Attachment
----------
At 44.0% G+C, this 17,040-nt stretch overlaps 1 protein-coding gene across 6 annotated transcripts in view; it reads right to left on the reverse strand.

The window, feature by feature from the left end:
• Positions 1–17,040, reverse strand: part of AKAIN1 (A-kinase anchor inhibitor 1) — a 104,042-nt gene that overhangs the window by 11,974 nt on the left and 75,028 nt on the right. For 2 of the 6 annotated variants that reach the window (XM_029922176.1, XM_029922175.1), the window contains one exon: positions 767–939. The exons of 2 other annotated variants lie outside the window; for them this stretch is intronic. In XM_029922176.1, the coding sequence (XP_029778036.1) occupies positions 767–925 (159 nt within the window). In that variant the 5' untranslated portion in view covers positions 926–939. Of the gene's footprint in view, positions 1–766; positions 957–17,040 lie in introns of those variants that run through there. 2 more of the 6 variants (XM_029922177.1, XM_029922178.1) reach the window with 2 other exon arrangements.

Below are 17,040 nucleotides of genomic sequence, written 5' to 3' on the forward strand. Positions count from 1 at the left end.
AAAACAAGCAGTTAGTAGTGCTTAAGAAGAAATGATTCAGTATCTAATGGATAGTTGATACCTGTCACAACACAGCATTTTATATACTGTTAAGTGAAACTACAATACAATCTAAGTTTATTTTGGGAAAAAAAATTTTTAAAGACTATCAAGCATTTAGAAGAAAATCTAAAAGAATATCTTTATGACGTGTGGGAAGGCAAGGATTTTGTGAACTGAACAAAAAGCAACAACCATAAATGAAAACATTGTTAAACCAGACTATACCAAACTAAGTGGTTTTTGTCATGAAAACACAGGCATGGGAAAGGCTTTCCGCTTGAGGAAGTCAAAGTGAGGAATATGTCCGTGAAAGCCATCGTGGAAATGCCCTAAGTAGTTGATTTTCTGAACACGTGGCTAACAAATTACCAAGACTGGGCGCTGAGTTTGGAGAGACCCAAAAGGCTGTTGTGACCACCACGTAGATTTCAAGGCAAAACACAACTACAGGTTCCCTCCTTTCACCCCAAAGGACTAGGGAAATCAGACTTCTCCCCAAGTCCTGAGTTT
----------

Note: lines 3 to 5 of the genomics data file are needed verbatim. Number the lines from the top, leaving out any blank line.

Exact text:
• Positions 1–17,040, reverse strand: part of AKAIN1 (A-kinase anchor inhibitor 1) — a 104,042-nt gene that overhangs the window by 11,974 nt on the left and 75,028 nt on the right. For 2 of the 6 annotated variants that reach the window (XM_029922176.1, XM_029922175.1), the window contains one exon: positions 767–939. The exons of 2 other annotated variants lie outside the window; for them this stretch is intronic. In XM_029922176.1, the coding sequence (XP_029778036.1) occupies positions 767–925 (159 nt within the window). In that variant the 5' untranslated portion in view covers positions 926–939. Of the gene's footprint in view, positions 1–766; positions 957–17,040 lie in introns of those variants that run through there. 2 more of the 6 variants (XM_029922177.1, XM_029922178.1) reach the window with 2 other exon arrangements.

Below are 17,040 nucleotides of genomic sequence, written 5' to 3' on the forward strand. Positions count from 1 at the left end.
AAAACAAGCAGTTAGTAGTGCTTAAGAAGAAATGATTCAGTATCTAATGGATAGTTGATACCTGTCACAACACAGCATTTTATATACTGTTAAGTGAAACTACAATACAATCTAAGTTTATTTTGGGAAAAAAAATTTTTAAAGACTATCAAGCATTTAGAAGAAAATCTAAAAGAATATCTTTATGACGTGTGGGAAGGCAAGGATTTTGTGAACTGAACAAAAAGCAACAACCATAAATGAAAACATTGTTAAACCAGACTATACCAAACTAAGTGGTTTTTGTCATGAAAACACAGGCATGGGAAAGGCTTTCCGCTTGAGGAAGTCAAAGTGAGGAATATGTCCGTGAAAGCCATCGTGGAAATGCCCTAAGTAGTTGATTTTCTGAACACGTGGCTAACAAATTACCAAGACTGGGCGCTGAGTTTGGAGAGACCCAAAAGGCTGTTGTGACCACCACGTAGATTTCAAGGCAAAACACAACTACAGGTTCCCTCCTTTCACCCCAAAGGACTAGGGAAATCAGACTTCTCCCCAAGTCCTGAGTTT